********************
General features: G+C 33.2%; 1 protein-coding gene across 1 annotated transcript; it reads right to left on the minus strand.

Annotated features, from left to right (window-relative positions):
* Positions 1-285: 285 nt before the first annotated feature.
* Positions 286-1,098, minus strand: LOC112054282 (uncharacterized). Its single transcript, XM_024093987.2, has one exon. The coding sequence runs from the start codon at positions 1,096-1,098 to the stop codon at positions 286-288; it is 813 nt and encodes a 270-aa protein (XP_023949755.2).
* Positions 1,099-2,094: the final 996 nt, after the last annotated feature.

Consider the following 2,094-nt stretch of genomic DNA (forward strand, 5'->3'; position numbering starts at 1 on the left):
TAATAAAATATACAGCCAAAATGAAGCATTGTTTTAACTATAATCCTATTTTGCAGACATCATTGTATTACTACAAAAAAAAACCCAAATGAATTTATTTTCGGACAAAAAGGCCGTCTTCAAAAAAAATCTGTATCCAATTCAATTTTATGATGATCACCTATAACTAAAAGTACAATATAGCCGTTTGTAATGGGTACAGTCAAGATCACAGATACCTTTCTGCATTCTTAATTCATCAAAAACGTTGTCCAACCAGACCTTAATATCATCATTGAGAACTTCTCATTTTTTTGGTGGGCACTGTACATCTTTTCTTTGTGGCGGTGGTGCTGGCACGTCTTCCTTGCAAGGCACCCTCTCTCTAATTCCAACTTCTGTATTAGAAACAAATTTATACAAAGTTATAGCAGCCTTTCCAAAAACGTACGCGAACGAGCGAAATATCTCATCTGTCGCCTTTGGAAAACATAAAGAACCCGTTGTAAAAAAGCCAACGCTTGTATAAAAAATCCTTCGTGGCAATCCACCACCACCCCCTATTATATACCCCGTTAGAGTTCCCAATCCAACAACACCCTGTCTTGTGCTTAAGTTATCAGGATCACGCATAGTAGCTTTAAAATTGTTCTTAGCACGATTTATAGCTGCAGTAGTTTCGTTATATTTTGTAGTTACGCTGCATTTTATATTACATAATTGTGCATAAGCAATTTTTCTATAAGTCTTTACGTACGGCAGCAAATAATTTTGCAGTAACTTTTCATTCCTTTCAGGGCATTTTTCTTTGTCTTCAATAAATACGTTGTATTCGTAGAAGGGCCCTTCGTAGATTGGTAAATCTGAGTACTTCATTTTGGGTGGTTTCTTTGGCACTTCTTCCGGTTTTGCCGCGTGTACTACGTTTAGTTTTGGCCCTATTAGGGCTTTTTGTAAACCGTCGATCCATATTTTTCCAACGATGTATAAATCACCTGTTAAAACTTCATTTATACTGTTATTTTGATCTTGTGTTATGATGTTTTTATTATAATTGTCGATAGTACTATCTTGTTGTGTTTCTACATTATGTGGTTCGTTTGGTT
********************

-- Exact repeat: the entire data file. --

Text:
General features: G+C 33.2%; 1 protein-coding gene across 1 annotated transcript; it reads right to left on the minus strand.

Annotated features, from left to right (window-relative positions):
* Positions 1-285: 285 nt before the first annotated feature.
* Positions 286-1,098, minus strand: LOC112054282 (uncharacterized). Its single transcript, XM_024093987.2, has one exon. The coding sequence runs from the start codon at positions 1,096-1,098 to the stop codon at positions 286-288; it is 813 nt and encodes a 270-aa protein (XP_023949755.2).
* Positions 1,099-2,094: the final 996 nt, after the last annotated feature.

Consider the following 2,094-nt stretch of genomic DNA (forward strand, 5'->3'; position numbering starts at 1 on the left):
TAATAAAATATACAGCCAAAATGAAGCATTGTTTTAACTATAATCCTATTTTGCAGACATCATTGTATTACTACAAAAAAAAACCCAAATGAATTTATTTTCGGACAAAAAGGCCGTCTTCAAAAAAAATCTGTATCCAATTCAATTTTATGATGATCACCTATAACTAAAAGTACAATATAGCCGTTTGTAATGGGTACAGTCAAGATCACAGATACCTTTCTGCATTCTTAATTCATCAAAAACGTTGTCCAACCAGACCTTAATATCATCATTGAGAACTTCTCATTTTTTTGGTGGGCACTGTACATCTTTTCTTTGTGGCGGTGGTGCTGGCACGTCTTCCTTGCAAGGCACCCTCTCTCTAATTCCAACTTCTGTATTAGAAACAAATTTATACAAAGTTATAGCAGCCTTTCCAAAAACGTACGCGAACGAGCGAAATATCTCATCTGTCGCCTTTGGAAAACATAAAGAACCCGTTGTAAAAAAGCCAACGCTTGTATAAAAAATCCTTCGTGGCAATCCACCACCACCCCCTATTATATACCCCGTTAGAGTTCCCAATCCAACAACACCCTGTCTTGTGCTTAAGTTATCAGGATCACGCATAGTAGCTTTAAAATTGTTCTTAGCACGATTTATAGCTGCAGTAGTTTCGTTATATTTTGTAGTTACGCTGCATTTTATATTACATAATTGTGCATAAGCAATTTTTCTATAAGTCTTTACGTACGGCAGCAAATAATTTTGCAGTAACTTTTCATTCCTTTCAGGGCATTTTTCTTTGTCTTCAATAAATACGTTGTATTCGTAGAAGGGCCCTTCGTAGATTGGTAAATCTGAGTACTTCATTTTGGGTGGTTTCTTTGGCACTTCTTCCGGTTTTGCCGCGTGTACTACGTTTAGTTTTGGCCCTATTAGGGCTTTTTGTAAACCGTCGATCCATATTTTTCCAACGATGTATAAATCACCTGTTAAAACTTCATTTATACTGTTATTTTGATCTTGTGTTATGATGTTTTTATTATAATTGTCGATAGTACTATCTTGTTGTGTTTCTACATTATGTGGTTCGTTTGGTT